Pauline has worked in education for the past 20 years. She is a trained primary teacher who has taught in Aotearoa as well as the United Kingdom and Botswana, and on her return home Pauline joined Te Wānanga o Aotearoa where she currently works.
She was a kaiako in primary education for five years and has been a Māori Research Advisor since 2015.
Pauline’s grandfather was Frank Katene McDonald (Cotton McDonald) of the 28th (Māori) Battalion C Company.
She said the scholarship was an acknowledgement of the legacy of the 28th (Māori) Battalion, but also meant she was accountable to both the Ngārimu VC and 28th (Māori) Battalion Memorial Scholarship Fund Board and her whānau to make a meaningful contribution in her field of research.
Dr Jamie-Lee Tuhoe (Ngāti Porou, Ngāti Whātua ki Kaipara, Te Atihaunui-ā-Pāpārangi)
Jamie-Lee is a junior doctor based at Middlemore Hospital and set to embark on a PhD in Surgery through Auckland University. She completed her medical training in 2014.
Her doctorate thesis will investigate clinical outcomes and experiences for Māori who have had bariatric (weight loss) surgery.
Jamie-Lee is passionate about addressing Māori health inequities, particularly within bariatric surgery. With obesity one of the highest health risks facing both Māori and non-Māori alike, she wants to examine the discriminatory factors facing obese patients – including the cost – to those who have the procedure.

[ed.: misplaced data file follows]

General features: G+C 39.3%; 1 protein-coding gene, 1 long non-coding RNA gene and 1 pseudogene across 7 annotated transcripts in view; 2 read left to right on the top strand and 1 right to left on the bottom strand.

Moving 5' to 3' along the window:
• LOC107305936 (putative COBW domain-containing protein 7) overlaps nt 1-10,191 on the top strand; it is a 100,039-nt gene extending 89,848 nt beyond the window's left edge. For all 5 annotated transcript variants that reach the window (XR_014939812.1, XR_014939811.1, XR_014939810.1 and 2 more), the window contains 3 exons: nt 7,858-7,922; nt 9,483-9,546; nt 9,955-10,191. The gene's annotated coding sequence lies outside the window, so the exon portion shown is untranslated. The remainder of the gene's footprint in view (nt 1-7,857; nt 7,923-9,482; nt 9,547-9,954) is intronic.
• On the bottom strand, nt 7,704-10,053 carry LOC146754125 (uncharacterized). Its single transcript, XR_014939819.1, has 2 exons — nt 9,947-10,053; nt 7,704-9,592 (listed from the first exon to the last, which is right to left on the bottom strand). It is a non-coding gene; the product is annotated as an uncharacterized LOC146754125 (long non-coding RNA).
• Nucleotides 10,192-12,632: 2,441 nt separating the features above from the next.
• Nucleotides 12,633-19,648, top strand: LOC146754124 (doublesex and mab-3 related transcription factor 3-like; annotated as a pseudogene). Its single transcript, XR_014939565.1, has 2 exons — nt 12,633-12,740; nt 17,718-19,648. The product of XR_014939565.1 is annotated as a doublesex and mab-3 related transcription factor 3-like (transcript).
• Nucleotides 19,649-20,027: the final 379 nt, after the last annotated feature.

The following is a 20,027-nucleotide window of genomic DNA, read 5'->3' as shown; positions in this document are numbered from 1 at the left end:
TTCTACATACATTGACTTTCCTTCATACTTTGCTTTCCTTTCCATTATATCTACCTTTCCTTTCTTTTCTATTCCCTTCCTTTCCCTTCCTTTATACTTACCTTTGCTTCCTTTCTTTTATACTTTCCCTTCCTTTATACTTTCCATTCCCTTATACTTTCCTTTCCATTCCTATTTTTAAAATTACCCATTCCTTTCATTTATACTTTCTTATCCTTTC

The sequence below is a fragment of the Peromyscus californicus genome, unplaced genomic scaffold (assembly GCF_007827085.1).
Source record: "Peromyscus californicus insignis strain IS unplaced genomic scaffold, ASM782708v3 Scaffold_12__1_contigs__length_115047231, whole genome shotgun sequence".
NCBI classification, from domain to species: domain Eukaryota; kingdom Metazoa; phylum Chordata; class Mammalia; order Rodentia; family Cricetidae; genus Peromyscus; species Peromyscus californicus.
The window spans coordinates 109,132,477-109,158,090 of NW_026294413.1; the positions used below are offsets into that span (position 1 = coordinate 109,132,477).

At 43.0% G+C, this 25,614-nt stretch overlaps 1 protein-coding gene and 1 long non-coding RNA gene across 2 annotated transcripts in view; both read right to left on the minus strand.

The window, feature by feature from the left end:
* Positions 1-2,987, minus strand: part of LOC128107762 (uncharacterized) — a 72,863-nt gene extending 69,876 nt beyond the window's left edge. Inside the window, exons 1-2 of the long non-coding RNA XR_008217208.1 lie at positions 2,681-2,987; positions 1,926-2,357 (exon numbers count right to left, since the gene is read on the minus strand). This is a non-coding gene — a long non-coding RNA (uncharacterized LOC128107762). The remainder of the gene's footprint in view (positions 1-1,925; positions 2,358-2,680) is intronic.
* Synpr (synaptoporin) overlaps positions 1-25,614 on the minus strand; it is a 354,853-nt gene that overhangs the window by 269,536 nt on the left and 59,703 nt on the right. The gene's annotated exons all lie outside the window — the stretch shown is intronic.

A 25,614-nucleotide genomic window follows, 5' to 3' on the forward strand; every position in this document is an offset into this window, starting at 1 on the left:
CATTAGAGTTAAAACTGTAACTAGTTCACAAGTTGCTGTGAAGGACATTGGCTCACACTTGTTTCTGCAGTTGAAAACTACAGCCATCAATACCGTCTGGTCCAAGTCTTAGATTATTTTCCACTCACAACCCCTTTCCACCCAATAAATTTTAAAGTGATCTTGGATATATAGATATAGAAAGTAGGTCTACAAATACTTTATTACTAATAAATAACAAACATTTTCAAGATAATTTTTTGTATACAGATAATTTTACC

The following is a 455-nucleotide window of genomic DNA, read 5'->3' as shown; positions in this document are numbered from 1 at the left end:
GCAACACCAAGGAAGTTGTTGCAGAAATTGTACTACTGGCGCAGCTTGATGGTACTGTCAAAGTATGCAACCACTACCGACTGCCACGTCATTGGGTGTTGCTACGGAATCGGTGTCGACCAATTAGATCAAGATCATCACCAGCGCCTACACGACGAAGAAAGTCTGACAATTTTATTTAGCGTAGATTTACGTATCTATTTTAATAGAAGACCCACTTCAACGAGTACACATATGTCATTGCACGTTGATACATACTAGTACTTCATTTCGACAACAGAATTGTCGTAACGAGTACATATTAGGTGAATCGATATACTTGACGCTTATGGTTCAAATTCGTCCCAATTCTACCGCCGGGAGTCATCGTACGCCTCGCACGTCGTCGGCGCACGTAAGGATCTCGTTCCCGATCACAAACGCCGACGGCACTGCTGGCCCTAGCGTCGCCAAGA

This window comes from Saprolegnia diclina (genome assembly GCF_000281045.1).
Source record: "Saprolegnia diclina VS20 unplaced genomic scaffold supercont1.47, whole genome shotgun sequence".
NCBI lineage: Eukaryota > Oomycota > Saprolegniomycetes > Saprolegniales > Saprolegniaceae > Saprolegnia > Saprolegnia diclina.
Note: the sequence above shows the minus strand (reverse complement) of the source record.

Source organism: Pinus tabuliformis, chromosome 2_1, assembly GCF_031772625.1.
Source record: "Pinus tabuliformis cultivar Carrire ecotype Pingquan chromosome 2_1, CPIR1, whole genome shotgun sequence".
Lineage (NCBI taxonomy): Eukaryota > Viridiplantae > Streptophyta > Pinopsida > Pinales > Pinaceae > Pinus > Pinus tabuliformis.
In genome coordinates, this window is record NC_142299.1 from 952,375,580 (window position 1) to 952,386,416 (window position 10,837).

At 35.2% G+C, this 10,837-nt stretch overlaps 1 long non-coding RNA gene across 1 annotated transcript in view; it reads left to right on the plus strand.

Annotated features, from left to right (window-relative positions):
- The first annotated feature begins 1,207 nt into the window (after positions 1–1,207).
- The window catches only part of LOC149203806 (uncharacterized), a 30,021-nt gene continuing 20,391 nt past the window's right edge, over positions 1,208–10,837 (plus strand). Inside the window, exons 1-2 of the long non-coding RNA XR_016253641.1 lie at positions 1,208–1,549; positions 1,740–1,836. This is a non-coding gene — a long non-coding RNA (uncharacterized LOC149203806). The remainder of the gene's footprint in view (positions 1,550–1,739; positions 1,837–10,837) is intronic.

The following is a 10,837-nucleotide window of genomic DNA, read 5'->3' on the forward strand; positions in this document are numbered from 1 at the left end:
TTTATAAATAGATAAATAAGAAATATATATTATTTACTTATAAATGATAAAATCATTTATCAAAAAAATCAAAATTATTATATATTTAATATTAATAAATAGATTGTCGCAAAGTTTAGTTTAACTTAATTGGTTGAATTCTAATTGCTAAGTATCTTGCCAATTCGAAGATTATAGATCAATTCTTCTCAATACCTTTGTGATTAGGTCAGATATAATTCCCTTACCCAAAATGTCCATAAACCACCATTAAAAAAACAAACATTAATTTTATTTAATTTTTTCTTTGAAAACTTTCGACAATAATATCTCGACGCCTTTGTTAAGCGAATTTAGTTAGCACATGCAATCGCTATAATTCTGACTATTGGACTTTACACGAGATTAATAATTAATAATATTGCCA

Being a Ngārimu scholarship recipient will make her accountable, Jamie-Lee says, for improving health outcomes for all New Zealanders but for Māori in particular.
Jamie-Lee’s great great grandfather Henare Poananga was raised with Second Lieutenant Moana-nui-a-Kiwa Ngārimu.
She has 2 gorgeous daughters, Nalani and Maiana, and will be welcoming her third child in April.
Manakura Award winner
Te Hemanawa (Hema) Temara (Tūhoe)
Hema was born in Ruatoki, and raised by her grandparents with her 22 siblings on their farm. She was blessed at an early age to be influenced in the vitality, essence, and identity of te reo Māori me ōna tikanga.
This was the same for two of her 4 children. The community influenced their way of life and Hema’s grandparents gave them traditional values to know who they are now. Her whānau were surrounded by kaikaranga, kai whaikōrero, hapū scholars, creative and innovative story tellers who could recall history and made it relevant for her.
The marae was the centre of teaching and a learning journey she grew up with, in view and hearing her cultural and customary law, karakia, karanga, whaikōrero, pātere, and mōteatea.
The Ngārimu scholarship will allow Hema to study the 28th (Māori) Battalion B Company of which her uncles and koroua of Tūhoe were a part of.
The scholarship will study their contribution to karanga. She aims to bring their voices at home and on the battle fields through her research and feels a deep sense of responsibility to bring them home to serve 62 marae in Tūhoe.
She will dedicate 3 chapters of her doctorate thesis to their voices to give analysis, interpretation to their dynamic knowledge and voices. Connected to this is Tūhoe- Ruātoki’s contribution to the New Zealand armed forces at Gallipoli.
Hema has 4 children, 8 grandchildren and 4 great grandchildren.
Last reviewed: Has this been useful? Give us your feedback